AOC brings down the House: All female doc on the campaign to rid US politics of stale, pale and male
She’s a flash of bright colour if you feel the political landscape offers nothing but grey suits and old, white men. Should you too be mesmerised by AOC, Alexandria Ocasio Cortez, then Netflix’s Knock Down the House is a must-see, because Emmy-nominated documentarian Rachel Lears had the good fortune to start filming her campaign to get elected to Congress back when AOC was working double shifts in a New York bar to try and save her family home from foreclosure.
But make no mistake, though AOC’s shock breakthrough at the midterms in 2018 is the main event of the film, Knock Down the House is the story of four exceptional women and their grassroots campaign to get elected to Congress, to wage war against corporate funding and the complacent, compromised incumbents in America’s political institutions.
“At least one hundred of us have to stand just for one to get through.”
The other candidates’ reasons for standing are no less laudable than AOC’s – after losing a loved one to a preventable medical condition, Amy Vilela didn't know what to do with the anger she felt about America's broken health care system. Cori Bush, a registered nurse and pastor, was drawn to the streets when the police shooting of an unarmed black man brought protests and tanks into her neighbourhood. A coal miner’s daughter, Paula Jean Swearengin was fed up with watching her friends and family suffer from the environmental effects of the coal industry.
These women spend months mobilising voters, engaging communities and putting themselves on the line – David to their opponents’ Goliaths – with little chance of success, this time round at least.
You know there’ll be at least some happy tears shed at the Primaries, but as one of them explains in the last moments of the film, “at least one hundred of us have to stand in order for just one to get through.” In other words, these women spend months mobilising voters, engaging communities and putting themselves on the line – David to their opponents’ Goliaths – with little chance of success, this time round at least. It is a salutary lesson on seed-sowing, with an expectation of a harvest much further down the road, whatever the personal cost.
“It was never going to necessarily be a film about winning.”
One of them even re-mortgaged their house – and that journey, Rachel Lears understands. Already acclaimed as a Director of Photography, with an Emmy nomination for The Hand That Feeds, Knock Down the House was as much a journey of faith for her as for her subjects. She and her husband (Robin Blotnick, credited as co-writer on the film ) started filming with no guarantee of release, and worked on the doc in between freelancing on other jobs. “We went into debt,” she adds.
“There’s actually a real similarity between independent filmmaking and running a grassroots campaign. You’ve got to convince people, you’ve got to talk everyone into it. You’ve got to think big, when you’re just at the start.”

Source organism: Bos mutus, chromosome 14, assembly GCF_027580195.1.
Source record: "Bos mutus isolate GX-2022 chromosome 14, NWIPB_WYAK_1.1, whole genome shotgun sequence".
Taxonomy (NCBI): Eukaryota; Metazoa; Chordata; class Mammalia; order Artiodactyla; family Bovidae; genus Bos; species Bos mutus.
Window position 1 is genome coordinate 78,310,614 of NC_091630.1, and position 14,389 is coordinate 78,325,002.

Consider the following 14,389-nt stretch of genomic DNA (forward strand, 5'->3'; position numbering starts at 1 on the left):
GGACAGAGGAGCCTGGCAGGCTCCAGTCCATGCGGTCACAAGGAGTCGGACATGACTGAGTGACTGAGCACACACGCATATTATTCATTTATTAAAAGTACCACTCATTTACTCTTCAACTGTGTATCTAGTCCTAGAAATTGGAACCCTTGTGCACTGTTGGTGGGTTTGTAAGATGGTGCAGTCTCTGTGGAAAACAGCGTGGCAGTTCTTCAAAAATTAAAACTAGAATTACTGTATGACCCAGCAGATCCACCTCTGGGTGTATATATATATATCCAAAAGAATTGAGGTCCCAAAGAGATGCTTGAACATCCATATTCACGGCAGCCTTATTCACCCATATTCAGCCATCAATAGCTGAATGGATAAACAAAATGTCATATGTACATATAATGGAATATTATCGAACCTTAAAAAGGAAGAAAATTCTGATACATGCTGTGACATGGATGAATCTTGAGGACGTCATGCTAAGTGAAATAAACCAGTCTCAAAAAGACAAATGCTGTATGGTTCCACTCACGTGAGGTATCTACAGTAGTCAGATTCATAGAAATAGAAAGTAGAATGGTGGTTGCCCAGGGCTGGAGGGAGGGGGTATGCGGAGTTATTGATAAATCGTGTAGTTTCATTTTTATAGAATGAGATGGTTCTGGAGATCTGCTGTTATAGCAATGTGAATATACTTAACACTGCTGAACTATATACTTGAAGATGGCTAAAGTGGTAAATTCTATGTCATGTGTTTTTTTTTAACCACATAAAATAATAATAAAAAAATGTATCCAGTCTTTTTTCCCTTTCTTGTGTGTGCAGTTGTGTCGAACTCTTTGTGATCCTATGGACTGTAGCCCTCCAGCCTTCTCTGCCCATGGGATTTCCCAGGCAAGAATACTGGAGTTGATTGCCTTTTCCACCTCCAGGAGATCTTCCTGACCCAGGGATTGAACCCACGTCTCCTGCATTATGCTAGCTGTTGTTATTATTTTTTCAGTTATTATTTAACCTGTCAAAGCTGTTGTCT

“I think I was looking for something positive to do after Trump’s election in 2016,” Rachel explains as her original reason for taking the risk. (What’s interesting is though even though Trump propelled her into action – possibly in common with those in Knock Down the House – the current incumbent of the White House hardly features at all.)
“I was working with Brand New Congress and Justice Democrats in terms of looking for a subject matter. I was really interested in the idea of what it would be for ordinary people to run for Congress and the transformations they would have to go through. I chose these four women as much for their back stories as for their personalities. It was never going to necessarily be a film about winning.”
“None of these candidates take corporate funds. They're running these grassroots campaigns, relying upon inspiring their neighbours to succeed. And they’re challenging big money in politics.”
She laughs when asked if she knew AOC was a rock star from the start. “No, but she was always extremely warm. But all of them had that same passion. Honestly, I couldn’t have predicted at the start what would happen to Alexandria.” But having her own cameras there at the primary AOC won, and where the moment subsequently went viral was, Rachel admits, “a triumphant moment. It’s when you’ve done all your planning, you have your cameras in place, you have your story.” That it would go on to be a historic moment was something again, that Rachel couldn’t predict that night.
Because loss actually is central to Knock Down the House, not just the immediate family losses that some of the candidates have suffered, or the fear of publicly losing at the ballot box. They’ve all lost either a sense of community, their environment, above all the sense that those above them care. And that is what Rachel Lears hope that viewers of Knock Down the House will take away from watching – that these four women have restored hope in some way, that transformative change can come.
“None of these candidates take corporate funds. They're running these grassroots campaigns, relying upon inspiring their neighbours to succeed. And they’re challenging big money in politics.
“To me, it was really hopeful, the act of trying. Each one of the women would activate hundreds or thousands of people to participate, whether they’re young or previously felt they had no say in the political process – in future, they won’t feel like that. And there will be a level of grassroots organisation in place. Even now we’ve got the most diverse Congress ever, though we’ve got a long way to go.”
Knock Down the House is released on Netflix from May 1